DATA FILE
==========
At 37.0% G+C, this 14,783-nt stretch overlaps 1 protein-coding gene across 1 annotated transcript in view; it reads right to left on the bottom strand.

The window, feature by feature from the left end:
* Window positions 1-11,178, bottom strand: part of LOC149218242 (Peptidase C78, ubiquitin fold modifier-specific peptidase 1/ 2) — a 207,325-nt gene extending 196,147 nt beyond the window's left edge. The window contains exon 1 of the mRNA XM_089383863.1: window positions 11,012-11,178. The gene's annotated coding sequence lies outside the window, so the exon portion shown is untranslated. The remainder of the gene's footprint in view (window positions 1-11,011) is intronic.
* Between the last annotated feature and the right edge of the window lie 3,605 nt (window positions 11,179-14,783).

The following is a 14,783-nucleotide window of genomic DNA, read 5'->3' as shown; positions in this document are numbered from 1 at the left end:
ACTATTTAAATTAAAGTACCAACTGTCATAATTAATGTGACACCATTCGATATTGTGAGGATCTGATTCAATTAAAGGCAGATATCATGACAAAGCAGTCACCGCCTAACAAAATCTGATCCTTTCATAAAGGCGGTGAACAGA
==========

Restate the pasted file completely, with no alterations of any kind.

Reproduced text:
At 37.0% G+C, this 14,783-nt stretch overlaps 1 protein-coding gene across 1 annotated transcript in view; it reads right to left on the bottom strand.

The window, feature by feature from the left end:
* Window positions 1-11,178, bottom strand: part of LOC149218242 (Peptidase C78, ubiquitin fold modifier-specific peptidase 1/ 2) — a 207,325-nt gene extending 196,147 nt beyond the window's left edge. The window contains exon 1 of the mRNA XM_089383863.1: window positions 11,012-11,178. The gene's annotated coding sequence lies outside the window, so the exon portion shown is untranslated. The remainder of the gene's footprint in view (window positions 1-11,011) is intronic.
* Between the last annotated feature and the right edge of the window lie 3,605 nt (window positions 11,179-14,783).

The following is a 14,783-nucleotide window of genomic DNA, read 5'->3' as shown; positions in this document are numbered from 1 at the left end:
ACTATTTAAATTAAAGTACCAACTGTCATAATTAATGTGACACCATTCGATATTGTGAGGATCTGATTCAATTAAAGGCAGATATCATGACAAAGCAGTCACCGCCTAACAAAATCTGATCCTTTCATAAAGGCGGTGAACAGA